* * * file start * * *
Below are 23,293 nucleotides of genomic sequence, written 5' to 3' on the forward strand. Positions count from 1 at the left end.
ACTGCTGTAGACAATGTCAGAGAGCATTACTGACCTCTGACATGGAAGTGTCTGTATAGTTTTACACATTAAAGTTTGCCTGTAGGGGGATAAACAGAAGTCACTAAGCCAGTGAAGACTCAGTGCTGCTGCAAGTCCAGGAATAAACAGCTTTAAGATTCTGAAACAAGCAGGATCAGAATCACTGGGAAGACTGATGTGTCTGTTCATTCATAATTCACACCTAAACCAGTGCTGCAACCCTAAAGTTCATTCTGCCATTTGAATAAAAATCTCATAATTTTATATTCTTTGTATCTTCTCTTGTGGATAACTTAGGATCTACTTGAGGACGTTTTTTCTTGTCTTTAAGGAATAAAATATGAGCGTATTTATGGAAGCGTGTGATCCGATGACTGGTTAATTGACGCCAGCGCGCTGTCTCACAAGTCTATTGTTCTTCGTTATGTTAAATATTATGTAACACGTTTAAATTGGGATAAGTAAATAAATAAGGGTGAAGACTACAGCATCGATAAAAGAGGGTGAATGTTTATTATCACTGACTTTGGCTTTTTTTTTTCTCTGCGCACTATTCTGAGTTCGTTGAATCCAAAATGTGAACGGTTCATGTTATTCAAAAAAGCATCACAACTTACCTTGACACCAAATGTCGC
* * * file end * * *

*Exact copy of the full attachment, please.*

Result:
Below are 23,293 nucleotides of genomic sequence, written 5' to 3' on the forward strand. Positions count from 1 at the left end.
ACTGCTGTAGACAATGTCAGAGAGCATTACTGACCTCTGACATGGAAGTGTCTGTATAGTTTTACACATTAAAGTTTGCCTGTAGGGGGATAAACAGAAGTCACTAAGCCAGTGAAGACTCAGTGCTGCTGCAAGTCCAGGAATAAACAGCTTTAAGATTCTGAAACAAGCAGGATCAGAATCACTGGGAAGACTGATGTGTCTGTTCATTCATAATTCACACCTAAACCAGTGCTGCAACCCTAAAGTTCATTCTGCCATTTGAATAAAAATCTCATAATTTTATATTCTTTGTATCTTCTCTTGTGGATAACTTAGGATCTACTTGAGGACGTTTTTTCTTGTCTTTAAGGAATAAAATATGAGCGTATTTATGGAAGCGTGTGATCCGATGACTGGTTAATTGACGCCAGCGCGCTGTCTCACAAGTCTATTGTTCTTCGTTATGTTAAATATTATGTAACACGTTTAAATTGGGATAAGTAAATAAATAAGGGTGAAGACTACAGCATCGATAAAAGAGGGTGAATGTTTATTATCACTGACTTTGGCTTTTTTTTTTCTCTGCGCACTATTCTGAGTTCGTTGAATCCAAAATGTGAACGGTTCATGTTATTCAAAAAAGCATCACAACTTACCTTGACACCAAATGTCGC